Tuesday, November 01, 2011

Analyzing Six Bible Translations: Part 29-Romans 16:7

Romans 16:7
ESV Greet Andronicus and Junia, my kinsmen and my fellow prisoners. They are well known to the apostles, and they were in Christ before me.
NIV84 Greet Andronicus and Junias, my relatives who have been in prison with me. They are outstanding among the apostles, and they were in Christ before I was.
NIV Greet Andronicus and Junia, my fellow Jews who have been in prison with me. They are outstanding among the apostles, and they were in Christ before I was.
HCSB Greet Andronicus and Junia, my fellow countrymen and fellow prisoners. They are noteworthy in the eyes of the apostles, and they were also in Christ before me.
NASB Greet Andronicus and Junias, my kinsmen and my fellow prisoners, who are outstanding among the apostles, who also were in Christ before me.
NET Greet Andronicus and Junia, my compatriots and my fellow prisoners. They are well known to the apostles, and they were in Christ before me.

Check a: “outstanding among” or “well known to”
                Were Andronicus and Junia well known to the apostles or outstanding among the apostles? The argument for the former has convinced me, but it is not an easy decision. Therefore, the best way to handle this passage is to put something like “well known to the apostles” in the text and place the alternate translation in the footnotes (cf. NET, HCSB). The ESV gives the superior translation, but provides no footnote. The NIV84 and NASB give the inferior rendering with no footnote. The NIV has the inferior translation in the text and a footnote for the better translation.

Part 2 running totals:

ESV
NIV84
NIV
HCSB
NASB
NET
Josh 15:18
1
1
1
1
-1
1
2 Sam 20:20
1
1
1
1
1
-1
Isa 6:5
1
1
1
1
1
-1
Isa 7:14
1
1
-1
1
1
-1
Ezek 21:7
1
1
1
1
1
-1
Mal 2:16
1
-1
1
1
-1
0
Telling Time
0
1
1
1
0
1
Negative Particles
0
1
1
1
1
1
Textual Variants
1
1
0
-1
0
1
Matt 6:13
-1
1
1
1
-1
1
“the Jews” in FG
-1
0
1
0
-1
1
“signs” in FG
1
-1
1
1
1
-1
Gender issues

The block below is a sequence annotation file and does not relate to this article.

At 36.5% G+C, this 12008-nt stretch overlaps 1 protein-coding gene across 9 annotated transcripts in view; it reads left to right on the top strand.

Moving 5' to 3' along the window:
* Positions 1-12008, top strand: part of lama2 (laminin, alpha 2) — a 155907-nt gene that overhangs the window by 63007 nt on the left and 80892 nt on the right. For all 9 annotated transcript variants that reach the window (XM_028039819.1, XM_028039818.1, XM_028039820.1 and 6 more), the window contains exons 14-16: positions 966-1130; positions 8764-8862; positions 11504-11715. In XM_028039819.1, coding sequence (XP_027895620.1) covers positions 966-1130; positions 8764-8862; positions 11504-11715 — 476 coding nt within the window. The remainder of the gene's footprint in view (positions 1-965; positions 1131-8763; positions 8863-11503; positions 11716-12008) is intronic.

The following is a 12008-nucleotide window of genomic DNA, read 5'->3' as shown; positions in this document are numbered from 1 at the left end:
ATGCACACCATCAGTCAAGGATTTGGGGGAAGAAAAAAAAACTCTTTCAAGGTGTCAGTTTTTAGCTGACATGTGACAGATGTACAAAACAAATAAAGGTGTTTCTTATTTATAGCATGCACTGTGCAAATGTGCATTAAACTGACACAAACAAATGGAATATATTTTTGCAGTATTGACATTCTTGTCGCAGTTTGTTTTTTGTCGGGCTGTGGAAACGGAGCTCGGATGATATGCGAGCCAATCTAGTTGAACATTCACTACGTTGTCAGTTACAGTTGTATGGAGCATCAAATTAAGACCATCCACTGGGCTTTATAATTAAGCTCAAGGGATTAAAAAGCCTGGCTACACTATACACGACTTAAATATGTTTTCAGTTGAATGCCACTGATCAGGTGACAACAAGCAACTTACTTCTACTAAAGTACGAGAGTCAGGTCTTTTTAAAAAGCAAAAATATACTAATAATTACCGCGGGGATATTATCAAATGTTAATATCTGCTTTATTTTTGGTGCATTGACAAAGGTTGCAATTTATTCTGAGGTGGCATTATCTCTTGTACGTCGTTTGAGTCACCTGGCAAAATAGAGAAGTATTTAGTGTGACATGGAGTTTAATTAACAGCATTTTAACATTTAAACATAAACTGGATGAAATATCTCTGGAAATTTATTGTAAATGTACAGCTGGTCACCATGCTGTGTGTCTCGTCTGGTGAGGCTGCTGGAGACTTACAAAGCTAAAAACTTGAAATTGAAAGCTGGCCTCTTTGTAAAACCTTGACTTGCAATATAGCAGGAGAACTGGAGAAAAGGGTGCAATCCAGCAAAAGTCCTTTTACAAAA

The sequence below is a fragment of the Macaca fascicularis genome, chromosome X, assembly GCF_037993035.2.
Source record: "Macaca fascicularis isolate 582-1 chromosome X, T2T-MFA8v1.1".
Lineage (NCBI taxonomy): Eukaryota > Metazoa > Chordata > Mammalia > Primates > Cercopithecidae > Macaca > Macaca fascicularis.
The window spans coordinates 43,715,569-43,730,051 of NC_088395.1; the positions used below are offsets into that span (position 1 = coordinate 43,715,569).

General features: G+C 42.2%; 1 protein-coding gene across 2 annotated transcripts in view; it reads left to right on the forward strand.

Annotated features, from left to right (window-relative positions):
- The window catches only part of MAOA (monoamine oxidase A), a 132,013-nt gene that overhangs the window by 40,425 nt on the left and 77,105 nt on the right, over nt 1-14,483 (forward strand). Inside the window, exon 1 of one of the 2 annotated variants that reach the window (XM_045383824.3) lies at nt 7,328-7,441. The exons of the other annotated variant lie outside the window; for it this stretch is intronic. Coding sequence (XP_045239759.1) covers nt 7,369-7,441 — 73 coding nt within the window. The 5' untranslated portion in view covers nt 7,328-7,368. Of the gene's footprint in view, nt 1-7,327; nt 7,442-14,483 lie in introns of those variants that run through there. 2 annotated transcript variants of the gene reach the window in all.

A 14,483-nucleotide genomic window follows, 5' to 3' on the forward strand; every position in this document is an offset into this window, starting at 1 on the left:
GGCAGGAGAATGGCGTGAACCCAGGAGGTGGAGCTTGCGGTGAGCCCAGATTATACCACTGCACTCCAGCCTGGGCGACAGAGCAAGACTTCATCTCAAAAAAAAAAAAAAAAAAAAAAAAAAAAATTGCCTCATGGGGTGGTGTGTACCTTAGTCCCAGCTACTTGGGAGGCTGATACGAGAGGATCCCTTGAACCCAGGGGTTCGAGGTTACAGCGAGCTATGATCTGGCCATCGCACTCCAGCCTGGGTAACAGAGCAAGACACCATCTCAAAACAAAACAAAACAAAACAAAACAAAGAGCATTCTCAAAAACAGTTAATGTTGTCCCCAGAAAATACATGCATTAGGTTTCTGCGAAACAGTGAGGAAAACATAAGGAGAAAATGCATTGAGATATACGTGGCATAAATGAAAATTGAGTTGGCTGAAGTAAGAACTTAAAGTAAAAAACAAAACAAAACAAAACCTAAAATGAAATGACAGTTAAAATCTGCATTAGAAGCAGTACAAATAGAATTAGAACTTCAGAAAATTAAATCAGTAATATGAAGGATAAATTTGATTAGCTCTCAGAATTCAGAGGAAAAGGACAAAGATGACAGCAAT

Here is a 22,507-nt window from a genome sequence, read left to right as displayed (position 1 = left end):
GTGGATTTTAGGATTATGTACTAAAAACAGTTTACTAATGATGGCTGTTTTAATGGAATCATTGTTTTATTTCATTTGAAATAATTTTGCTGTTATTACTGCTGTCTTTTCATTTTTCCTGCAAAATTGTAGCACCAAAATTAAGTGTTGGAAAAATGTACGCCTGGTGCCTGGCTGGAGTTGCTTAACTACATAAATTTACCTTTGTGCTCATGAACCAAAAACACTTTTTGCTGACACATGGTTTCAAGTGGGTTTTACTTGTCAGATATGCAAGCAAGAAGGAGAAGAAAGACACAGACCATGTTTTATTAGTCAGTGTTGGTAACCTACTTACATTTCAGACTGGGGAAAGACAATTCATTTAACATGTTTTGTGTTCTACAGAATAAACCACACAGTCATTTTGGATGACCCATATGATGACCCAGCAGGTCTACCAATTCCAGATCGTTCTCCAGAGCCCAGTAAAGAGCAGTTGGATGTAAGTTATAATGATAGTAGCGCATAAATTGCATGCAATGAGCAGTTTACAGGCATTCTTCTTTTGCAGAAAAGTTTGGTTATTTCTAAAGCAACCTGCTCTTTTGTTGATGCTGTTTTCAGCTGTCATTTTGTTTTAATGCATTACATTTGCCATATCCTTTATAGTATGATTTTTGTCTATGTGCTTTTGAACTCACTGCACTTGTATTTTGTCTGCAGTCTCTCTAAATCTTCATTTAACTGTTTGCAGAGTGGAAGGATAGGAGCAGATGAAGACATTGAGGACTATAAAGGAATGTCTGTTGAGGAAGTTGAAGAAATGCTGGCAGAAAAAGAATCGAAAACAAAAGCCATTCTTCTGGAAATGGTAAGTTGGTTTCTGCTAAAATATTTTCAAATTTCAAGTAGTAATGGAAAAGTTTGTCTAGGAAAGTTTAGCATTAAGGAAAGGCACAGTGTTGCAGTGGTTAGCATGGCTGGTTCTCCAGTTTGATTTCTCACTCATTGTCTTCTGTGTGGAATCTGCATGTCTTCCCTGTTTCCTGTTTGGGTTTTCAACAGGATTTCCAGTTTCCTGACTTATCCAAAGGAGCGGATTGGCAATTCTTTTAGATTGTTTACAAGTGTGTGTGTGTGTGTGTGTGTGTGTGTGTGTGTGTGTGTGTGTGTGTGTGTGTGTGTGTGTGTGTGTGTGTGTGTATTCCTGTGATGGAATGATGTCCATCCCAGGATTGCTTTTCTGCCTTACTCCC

0
-1
1
1
-1
1
Matt 13:32
1
-1
1
1
-1
1
John 1:5
1
-1
1
1
-1
1
John 3:3
0
0
0
0
0
1
John 3:16a
0
0
0
1
0
1
John 3:16b
-1
1
1
1
-1
1
John 3:16c
0
-1
1
0
-1
1
Romans 3:22
1
1
1
1
1
-1
Romans 16:7
1
-1
-1
1
-1
1
TOTALS
9
4
14
16
-3
8

6 comments:

Sandy Grant said...

David, thanks for these posts. Interesting even when one makes a different choice as being best in an individual case.

On Romans 16:7, surely there's a good case for there being two issues, the second being the name of Junia or Junias. The name is grammatically ambiguous: it could be male (Junias) or female (Junia) — although the historical evidence is strongly in favour of it being a feminine name, since almost all the references in other literature from the time suggest Junia was a common female name, but Junias appears virtually unknown. On this basis, NIV84 and NASB would lose another point, and the other four gain a point, or perhaps you might rate NIV84 and NASB as zeroes on that one?

Sandy Grant said...

Just thinking a bit further... if the decision on the issue you highlighted is so close, why did NIV get -1 rather then zero, for reversing your preference on translations in text and footnote.

There is an argument that KJV does it well - "of note among the apostles" - since this preserves the ambiguity. Are they of note within the group of apostles or are they of note in the eyes of the apostles.

Even with the matter of these two comments, Rom 16:7 does not give any great comfort to an egalitarian mindset, since there is not certainty 'apostles' refers to the Twelve or a similar narrow group ('capital A' Apostles), or to a wider group of 'messengers'/'representatives' ('small A' apostles), as in 2 Cor 8:23 or Epaphroditus in Phil 2:25.

David Croteau said...

Sandy, wonderful comments! First, regarding the male/female name issue, I lean toward female, but I think Wallace's conclusion is judicious: "In the least, the data on whether jIounian is feminine or masculine are simply inadequate to make a decisive judgment, though what minimal data we do have suggests a feminine name" (from www.bible.org). So it seems to close to divide translations on. You might have a point with the -1 ... I'll have to think about it again. Most Bible readers don't hardly ever look at the footnotes, so I'm rethinking how helpful those are. Regardless, you are right about the KJV being ambiguous. If you like the translation theory that favors ambiguity (ESV) then this is good; if not (NIV), then it's not good.

Thanks for the dialogue!

Sandy Grant said...

No worries, David, you may or may not know I have been blogging also on the issue of the new translation options for those of us who have used NIV84 over at Matthias Media's Briefing website.

In case of interest, you could start here.

On 'Junia/Junais', when I blogged on women in Romans 16, Michael Bird suggested, he suggested the manuscript evidence for the female understanding is overwhelmingly in the female direction. I wonder if you or others can provide any examples from the ancient Greek corpus (apart from some manuscripts of Romans itself) which make it male?

David Croteau said...

Sandy,
I would simply refer you to Wallace's article. I don't disagree with what you've said either: http://bible.org/article/junia-among-apostles-double-identification-problem-romans-167

Dave

Sandy Grant said...

Hi Dave, yep, the evidence is not so strong as to be dogmatic about masculine or feminine.

For me, I think it is strong enough for me to score those who translate it feminine in the text with +1, and those who put it masculine in text with a footnote that it could be feminine as zero.

Happy to leave it there!